When we say that the government, by selling gilts to the public, borrows their savings, it is natural to think the word is being used in the same sense, and to then draw the equivalent inferences: that the public won’t be able to make use of their savings while they’re on loan to the government, and that there’s a risk that they won’t ever get their savings back. Both of these inferences are regularly made in common political discourse. The notion that the public can’t use its savings while they’re on loan to the government underpins the ‘crowding out’ argument against government deficits. The notion that the public might lose its savings backs up the rhetoric about the risk of government bankruptcy.
Neither inference is justified. When I swap my cash savings for an interest-bearing Treasury gilt, I don’t at all lose the use of my savings. Not only can I spend the gilt directly in many cases, I can also pledge it as collateral, borrow the equivalent cash value, and then spend the cash. It is not at all like Jane and her lawnmower. You might try to make the cases analogous by imaging that all lawnmowers are identical and John issues an IOU when he borrows Jane’s mower. Jane can then pledge his IOU as collateral and borrow another mower for herself. But the analogy breaks down when we consider that whoever lends Jane a mower is then deprived of the use of it, whereas when a bank loans me money it creates the deposit ex nihilo. A mower can’t be loaned without somebody losing her mowing power; money can be loaned without anyone losing their spending power. The ‘crowding out’ argument is premised on denying this distinction.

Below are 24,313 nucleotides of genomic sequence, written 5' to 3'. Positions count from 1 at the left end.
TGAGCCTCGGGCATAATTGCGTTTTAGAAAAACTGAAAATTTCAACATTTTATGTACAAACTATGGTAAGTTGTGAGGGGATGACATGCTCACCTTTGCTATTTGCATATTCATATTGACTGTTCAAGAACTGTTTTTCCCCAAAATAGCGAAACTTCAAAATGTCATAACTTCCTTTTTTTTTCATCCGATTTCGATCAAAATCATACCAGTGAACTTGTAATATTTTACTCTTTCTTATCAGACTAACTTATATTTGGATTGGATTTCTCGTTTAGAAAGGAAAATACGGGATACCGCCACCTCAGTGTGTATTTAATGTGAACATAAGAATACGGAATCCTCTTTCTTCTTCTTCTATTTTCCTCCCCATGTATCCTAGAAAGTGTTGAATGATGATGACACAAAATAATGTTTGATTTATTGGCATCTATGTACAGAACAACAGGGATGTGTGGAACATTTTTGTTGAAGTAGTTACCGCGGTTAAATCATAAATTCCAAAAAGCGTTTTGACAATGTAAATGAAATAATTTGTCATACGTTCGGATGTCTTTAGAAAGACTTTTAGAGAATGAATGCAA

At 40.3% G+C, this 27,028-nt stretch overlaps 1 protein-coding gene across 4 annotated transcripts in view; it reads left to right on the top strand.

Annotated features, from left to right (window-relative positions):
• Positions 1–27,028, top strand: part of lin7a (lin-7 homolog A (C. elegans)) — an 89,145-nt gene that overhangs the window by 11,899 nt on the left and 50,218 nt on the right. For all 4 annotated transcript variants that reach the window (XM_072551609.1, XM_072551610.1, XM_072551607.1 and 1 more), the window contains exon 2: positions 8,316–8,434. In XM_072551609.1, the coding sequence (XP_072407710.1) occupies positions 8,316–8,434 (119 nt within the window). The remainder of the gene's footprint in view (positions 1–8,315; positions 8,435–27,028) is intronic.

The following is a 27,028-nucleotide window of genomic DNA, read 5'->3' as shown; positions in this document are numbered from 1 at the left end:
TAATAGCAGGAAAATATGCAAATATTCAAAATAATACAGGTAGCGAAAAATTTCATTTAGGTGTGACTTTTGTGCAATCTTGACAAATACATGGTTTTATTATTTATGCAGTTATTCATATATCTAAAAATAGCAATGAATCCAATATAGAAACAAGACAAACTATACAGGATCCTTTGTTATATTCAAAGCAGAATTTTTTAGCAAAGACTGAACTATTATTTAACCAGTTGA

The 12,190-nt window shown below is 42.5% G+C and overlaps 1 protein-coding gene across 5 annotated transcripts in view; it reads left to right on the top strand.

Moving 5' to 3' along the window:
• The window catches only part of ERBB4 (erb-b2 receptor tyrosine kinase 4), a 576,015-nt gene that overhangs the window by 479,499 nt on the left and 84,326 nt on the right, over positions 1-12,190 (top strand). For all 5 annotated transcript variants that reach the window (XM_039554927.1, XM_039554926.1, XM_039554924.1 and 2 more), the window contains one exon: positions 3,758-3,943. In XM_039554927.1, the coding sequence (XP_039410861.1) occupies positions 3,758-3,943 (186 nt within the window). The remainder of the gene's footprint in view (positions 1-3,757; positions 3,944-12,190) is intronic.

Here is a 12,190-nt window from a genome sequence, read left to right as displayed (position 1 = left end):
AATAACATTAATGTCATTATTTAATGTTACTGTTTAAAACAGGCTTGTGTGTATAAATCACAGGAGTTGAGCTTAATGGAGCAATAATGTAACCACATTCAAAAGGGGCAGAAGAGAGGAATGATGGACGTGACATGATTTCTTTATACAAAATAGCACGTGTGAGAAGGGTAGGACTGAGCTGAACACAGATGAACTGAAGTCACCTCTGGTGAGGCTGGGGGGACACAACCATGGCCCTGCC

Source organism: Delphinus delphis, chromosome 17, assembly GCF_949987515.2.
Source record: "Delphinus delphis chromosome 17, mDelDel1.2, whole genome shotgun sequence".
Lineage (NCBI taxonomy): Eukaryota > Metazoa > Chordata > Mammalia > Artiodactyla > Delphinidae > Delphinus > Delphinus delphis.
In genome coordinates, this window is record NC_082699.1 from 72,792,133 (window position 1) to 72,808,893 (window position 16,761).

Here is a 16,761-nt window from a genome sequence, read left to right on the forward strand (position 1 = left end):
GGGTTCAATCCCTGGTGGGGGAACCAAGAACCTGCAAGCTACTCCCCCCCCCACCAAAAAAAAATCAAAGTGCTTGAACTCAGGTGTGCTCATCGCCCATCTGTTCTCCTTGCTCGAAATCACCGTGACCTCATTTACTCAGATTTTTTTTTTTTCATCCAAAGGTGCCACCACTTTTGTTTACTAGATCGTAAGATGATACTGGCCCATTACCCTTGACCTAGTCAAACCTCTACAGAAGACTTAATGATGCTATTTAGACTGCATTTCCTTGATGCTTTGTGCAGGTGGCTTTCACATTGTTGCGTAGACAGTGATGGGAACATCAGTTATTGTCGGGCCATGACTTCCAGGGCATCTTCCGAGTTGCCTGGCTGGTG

The idea that people can lose their savings by loaning them to the government overlooks the fact that gilts and bank reserves are both government liabilities (reserves are central bank liabilities nominally backed by government debt). The government can issue as many IOUs as people are willing to hold, in whatever forms they wish to hold them. If they want to hold cash, the government can issue the cash (reserves to the banks). If they want to hold gilts, it can issue the gilts. If Jane is the monopoly issuer of lawnmowers, and can produce them instantaneously at zero cost to herself, then the analogy holds, otherwise not.
I am not, therefore, interested in arguments about whether there is some sense in which it is correct to call deficit spending government ‘borrowing’. One cannot bestow meaning upon a word by simply deciding what it should mean. Again, meaning is intersubjective: what a term means is what it is generally taken to mean. People generally take ‘borrow’ to mean what it does in ‘John borrowed Jane’s lawnmower’. When it is stated that the government borrows, they take ‘borrow’ in the same sense. Then they make false inferences. Then they make poor political decisions. That’s what I’m trying to help us to avoid.